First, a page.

Drawings to show the thinking at this time:

@HOJ It's not deviating from the thread at all, because your project and the challenges that you meet using machine tools for historic mouldings is the reason why I'm writing this dissertation, so I think its completely relevant.

If you weren't so far away, I would like come and measure it up and make the profile by hand and compare it with your solution, it would be perfect.

If I was making it, I would make it as one piece, by hand, with fresh sawn timber to see if it shrank the same way as the original. I'd have to replicate the timber section exactly for it to be as realistic as possible.

It would also be good to compare the time you took with how long it would take me doing it by hand.....It'd be very interesting to see which was quicker.
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But Adam, one of the problems we have now is the quality of wood available. I suspect there was a much better selection available in past centuries & certainly in my area of work....old boats/ships, the qulaity of timber was superb.
You seem to have access to some excellent oak, but I know I have great difficuly now in sourcing lengths of clear oak for steaming into ribs.
This wood supply will obviously have an impact on the techniques available to replicate wood structures & the tools used.
It's the way we cut it all up that is the problem and not the availability of trees. There has always been quality timber and there still is, the plantations around Fontainebleau and the impressive German and Danish oak plantations are testament to that.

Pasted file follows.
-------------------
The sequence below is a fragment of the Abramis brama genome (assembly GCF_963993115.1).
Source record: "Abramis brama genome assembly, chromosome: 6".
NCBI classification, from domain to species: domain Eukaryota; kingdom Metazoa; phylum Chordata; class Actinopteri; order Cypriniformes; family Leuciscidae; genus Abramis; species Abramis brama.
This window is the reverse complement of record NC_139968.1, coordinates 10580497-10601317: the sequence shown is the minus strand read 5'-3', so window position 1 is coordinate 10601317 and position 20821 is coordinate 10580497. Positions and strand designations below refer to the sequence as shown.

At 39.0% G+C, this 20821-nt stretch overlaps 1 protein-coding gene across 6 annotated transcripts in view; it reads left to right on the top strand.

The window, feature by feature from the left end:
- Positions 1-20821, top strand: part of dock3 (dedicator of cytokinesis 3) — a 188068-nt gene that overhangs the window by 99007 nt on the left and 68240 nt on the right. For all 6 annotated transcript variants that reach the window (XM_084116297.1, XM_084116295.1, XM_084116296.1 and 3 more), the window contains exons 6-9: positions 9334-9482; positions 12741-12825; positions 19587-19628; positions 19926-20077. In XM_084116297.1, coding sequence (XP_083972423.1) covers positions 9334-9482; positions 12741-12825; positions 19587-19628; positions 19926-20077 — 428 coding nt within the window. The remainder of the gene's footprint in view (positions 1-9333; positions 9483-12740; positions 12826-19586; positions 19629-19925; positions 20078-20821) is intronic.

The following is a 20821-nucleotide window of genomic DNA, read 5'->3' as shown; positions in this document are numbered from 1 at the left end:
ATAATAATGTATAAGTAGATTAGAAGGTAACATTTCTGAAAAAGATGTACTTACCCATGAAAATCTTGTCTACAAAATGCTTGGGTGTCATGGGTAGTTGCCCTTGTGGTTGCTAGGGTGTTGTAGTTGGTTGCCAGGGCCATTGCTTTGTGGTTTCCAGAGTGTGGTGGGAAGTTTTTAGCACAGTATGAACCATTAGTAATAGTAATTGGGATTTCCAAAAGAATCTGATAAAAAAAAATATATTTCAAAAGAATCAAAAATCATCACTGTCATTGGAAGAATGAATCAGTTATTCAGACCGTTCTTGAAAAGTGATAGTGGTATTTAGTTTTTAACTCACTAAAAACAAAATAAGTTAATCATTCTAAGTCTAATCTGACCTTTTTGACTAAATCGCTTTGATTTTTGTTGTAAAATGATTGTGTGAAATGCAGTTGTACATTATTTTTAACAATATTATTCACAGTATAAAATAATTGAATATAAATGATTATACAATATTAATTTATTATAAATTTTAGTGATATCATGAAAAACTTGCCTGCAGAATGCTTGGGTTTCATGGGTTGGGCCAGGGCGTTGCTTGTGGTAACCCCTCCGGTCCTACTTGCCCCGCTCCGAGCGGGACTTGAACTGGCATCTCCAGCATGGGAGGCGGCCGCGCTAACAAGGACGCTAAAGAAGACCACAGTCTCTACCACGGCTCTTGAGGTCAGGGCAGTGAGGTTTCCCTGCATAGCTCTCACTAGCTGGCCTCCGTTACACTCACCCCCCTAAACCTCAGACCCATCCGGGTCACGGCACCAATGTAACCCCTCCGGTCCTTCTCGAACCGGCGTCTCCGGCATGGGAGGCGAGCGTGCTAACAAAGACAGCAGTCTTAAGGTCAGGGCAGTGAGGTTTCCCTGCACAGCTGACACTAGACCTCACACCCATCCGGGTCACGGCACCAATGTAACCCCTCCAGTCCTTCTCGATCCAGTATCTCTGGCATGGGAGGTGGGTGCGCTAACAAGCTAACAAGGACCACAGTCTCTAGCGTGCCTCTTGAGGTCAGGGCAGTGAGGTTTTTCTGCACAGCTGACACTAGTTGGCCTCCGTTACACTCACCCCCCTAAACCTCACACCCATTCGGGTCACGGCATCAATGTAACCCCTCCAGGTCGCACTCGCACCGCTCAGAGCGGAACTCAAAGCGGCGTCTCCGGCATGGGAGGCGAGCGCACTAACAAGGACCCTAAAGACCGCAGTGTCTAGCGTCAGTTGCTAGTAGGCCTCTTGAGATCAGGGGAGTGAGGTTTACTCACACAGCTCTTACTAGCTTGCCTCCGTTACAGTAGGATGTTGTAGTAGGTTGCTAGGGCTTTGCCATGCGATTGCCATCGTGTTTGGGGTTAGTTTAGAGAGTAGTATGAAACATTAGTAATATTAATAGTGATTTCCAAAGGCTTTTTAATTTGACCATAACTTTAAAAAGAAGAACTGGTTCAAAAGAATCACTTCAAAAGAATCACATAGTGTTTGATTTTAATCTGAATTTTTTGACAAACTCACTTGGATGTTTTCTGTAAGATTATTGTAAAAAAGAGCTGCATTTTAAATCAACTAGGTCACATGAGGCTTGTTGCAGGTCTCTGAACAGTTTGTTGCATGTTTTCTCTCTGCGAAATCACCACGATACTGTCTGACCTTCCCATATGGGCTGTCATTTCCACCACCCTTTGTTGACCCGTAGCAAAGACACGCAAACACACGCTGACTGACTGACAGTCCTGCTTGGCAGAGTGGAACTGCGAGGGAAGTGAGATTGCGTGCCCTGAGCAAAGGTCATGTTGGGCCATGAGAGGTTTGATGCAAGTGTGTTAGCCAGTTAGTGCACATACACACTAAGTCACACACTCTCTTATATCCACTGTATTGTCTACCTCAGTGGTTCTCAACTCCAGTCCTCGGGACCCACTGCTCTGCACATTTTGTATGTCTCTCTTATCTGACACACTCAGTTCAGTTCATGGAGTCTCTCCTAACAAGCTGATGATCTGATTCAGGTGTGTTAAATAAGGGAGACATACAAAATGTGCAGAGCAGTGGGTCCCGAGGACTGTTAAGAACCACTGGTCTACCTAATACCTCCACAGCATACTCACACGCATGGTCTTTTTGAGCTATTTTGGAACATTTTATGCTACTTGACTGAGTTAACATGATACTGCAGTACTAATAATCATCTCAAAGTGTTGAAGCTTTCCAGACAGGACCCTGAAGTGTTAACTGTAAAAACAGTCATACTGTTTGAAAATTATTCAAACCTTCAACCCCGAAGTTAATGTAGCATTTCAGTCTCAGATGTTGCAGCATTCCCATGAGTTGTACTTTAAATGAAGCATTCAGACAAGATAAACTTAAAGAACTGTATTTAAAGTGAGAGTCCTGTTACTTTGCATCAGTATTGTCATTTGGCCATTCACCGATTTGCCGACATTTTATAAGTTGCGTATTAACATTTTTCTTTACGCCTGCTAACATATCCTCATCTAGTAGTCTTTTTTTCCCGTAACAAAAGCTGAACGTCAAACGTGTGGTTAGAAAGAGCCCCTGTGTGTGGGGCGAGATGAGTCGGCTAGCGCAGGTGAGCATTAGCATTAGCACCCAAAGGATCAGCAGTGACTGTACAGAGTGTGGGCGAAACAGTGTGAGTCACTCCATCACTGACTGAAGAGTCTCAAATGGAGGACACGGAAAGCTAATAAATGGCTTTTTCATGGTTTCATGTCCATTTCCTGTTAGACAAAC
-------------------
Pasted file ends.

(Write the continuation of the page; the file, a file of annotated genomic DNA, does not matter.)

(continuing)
There are very few people that I know of who want to take the time and effort to source and convert their own timber, but when they do, the quality of the product is far higher than that which can be bought at a merchants or from a commercial mill.
I was Adam, unfortunately, considering the UK.
Certainly in Europe there are beautiful swathes of well managed timber, but less so in the UK as far as harwood is concerned.
There was an old woodyaard in the middle of the New Forest that would cut out superb oak for frames, planks & knees for me. Gone now I believe.
Here in Scotland now there are stll a few yards able to cut oak well, but hardwood, & even good larch is hard to find.
Progress, along with the elimination of most of the planes...


The finish is about right too and comperable with what is in the V&A and it took a lot less time to make with simple carpentry tools.


I won't show you the ends as it may cause you to faint, but rest assured it is suitably rustic.
Progress, along with the elimination of most of the planes...

View attachment 162576

The finish is about right too and comperable with what is in the V&A and it took a lot less time to make with simple carpentry tools.

View attachment 162577

I won't show you the ends as it may cause you to faint, but rest assured it is suitably rustic.
So this was flat planes and a bit of scrapping?
Mostly, I used a 1/2" gouge and a sloping rebate plane for the quirk. I did start to use a couple of hollows, but decided to try and get rid of them too.

That's what I ended up with.....


I'm going to ditch the small rebate plane and the Nº 4 hollow next. The sloping rebate plane Nº 3 from left is invaluable as is the larger rebate plane, although I think I might try to make a handled quirk cutter, much like a spokeshave with a fence for the curved ribs.

The Nº10 was good for regularising the large cavetto on the base.